Bun in the oven: Government has timer set to abolish Store Bededag public holiday this afternoon

Majority in place to discontinue the post Easter mini-break from 2024 onwards

According to an Epinion survey carried out for DR, seven out of ten people in Denmark oppose the government’s plans to abolish the Store Bededag public holiday ahead of a bill being heard today, which a parliamentary majority is expected to approve.

Traditionally held on the fourth Friday following Good Friday, it is a spring holiday most of the public keenly look forward to – one of three that fill the gap between Easter and the summer break in July.

However, while it has been argued before that Denmark could benefit from moving one of the holidays to a slot later in the year, the government wants to scrap it altogether to improve productivity as part of its plans to spend more funds on defence. In total, the Finance Ministry claims it will raise 3 billion kroner for the state’s coffers.

Should it be approved, there will be no Store Bededag from 2024 onwards, ending a tradition that started in 1686 when a handful of prayer days were scooped together into one.

No gentleman’s agreement in place today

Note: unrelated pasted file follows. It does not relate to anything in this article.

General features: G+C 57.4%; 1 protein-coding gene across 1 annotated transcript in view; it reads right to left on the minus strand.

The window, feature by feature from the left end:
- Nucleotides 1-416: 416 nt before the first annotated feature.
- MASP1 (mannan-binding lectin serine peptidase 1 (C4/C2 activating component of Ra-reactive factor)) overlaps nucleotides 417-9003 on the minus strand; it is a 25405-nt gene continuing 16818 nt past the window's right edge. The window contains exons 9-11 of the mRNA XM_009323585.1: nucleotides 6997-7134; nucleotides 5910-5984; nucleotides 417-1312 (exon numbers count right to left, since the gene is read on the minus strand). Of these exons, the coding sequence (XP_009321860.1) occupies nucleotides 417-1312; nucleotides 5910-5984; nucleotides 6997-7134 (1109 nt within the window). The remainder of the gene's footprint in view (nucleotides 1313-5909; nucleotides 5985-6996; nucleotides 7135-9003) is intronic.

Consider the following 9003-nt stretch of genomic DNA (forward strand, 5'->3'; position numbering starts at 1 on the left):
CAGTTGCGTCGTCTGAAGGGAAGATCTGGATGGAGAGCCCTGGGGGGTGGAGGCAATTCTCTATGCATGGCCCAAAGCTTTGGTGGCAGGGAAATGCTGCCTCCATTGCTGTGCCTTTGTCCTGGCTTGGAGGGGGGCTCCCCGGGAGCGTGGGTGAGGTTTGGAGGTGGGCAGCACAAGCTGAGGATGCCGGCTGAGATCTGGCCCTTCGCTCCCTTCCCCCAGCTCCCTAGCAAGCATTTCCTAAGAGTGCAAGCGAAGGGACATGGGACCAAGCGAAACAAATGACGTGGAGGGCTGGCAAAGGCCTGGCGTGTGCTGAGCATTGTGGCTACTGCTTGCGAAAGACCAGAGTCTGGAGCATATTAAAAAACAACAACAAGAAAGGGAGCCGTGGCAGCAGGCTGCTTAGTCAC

Often, when a bill with an obvious majority is voted on, it is agreed that a balanced proportion of MPs do not need to vote – a helpful provision should some have prior engagements. In this case, the government is taking an ‘all hands on deck’ approach to the Store Bededag abolishment in light of the fierce opposition voiced by both left and right-wing parties.

For example, the environment minister, Magnus Heunicke, has chosen to stay in Denmark and vote, instead of joining the business delegation in India headed by the Crown Prince Couple, which departed on Monday. 

Five parties in opposition – Enhedslisten, SF, the Danmarksdemokraterne, Dansk Folkeparti and Nye Borgerlige – have instructed all their MPs to vote. Konservative, Alternativet and Liberal Alliance also oppose the bill. 

However, over the weekend Radikale confirmed it would bolster the government coalition by lending its support to the bill.

Calendar gymnastics
Monika Rubin, the political spokesperson for Moderaterne, the junior partner in the government, has described the policy as one of “solidarity” as “it is not something that hits particular population groups harder than others”.

Liberal Alliance rejects the government’s reasoning.  “It is a question that must be decided between wage earners and employers,” claimed its financial spokesperson, Ole Birk Olesen, who describes the bill as an “assault on people’s right to negotiate working hours with their employer”.

“It is the structures in society that must be such that people want to work. It should not be the case that it is politicians who order people to work with calendar gymnastics,” he added.

Just 19 percent approve the government’s plans to abolish the holiday, while 11 percent do not have an opinion. In a session beginning at 13:00 today, MPs will have the final say.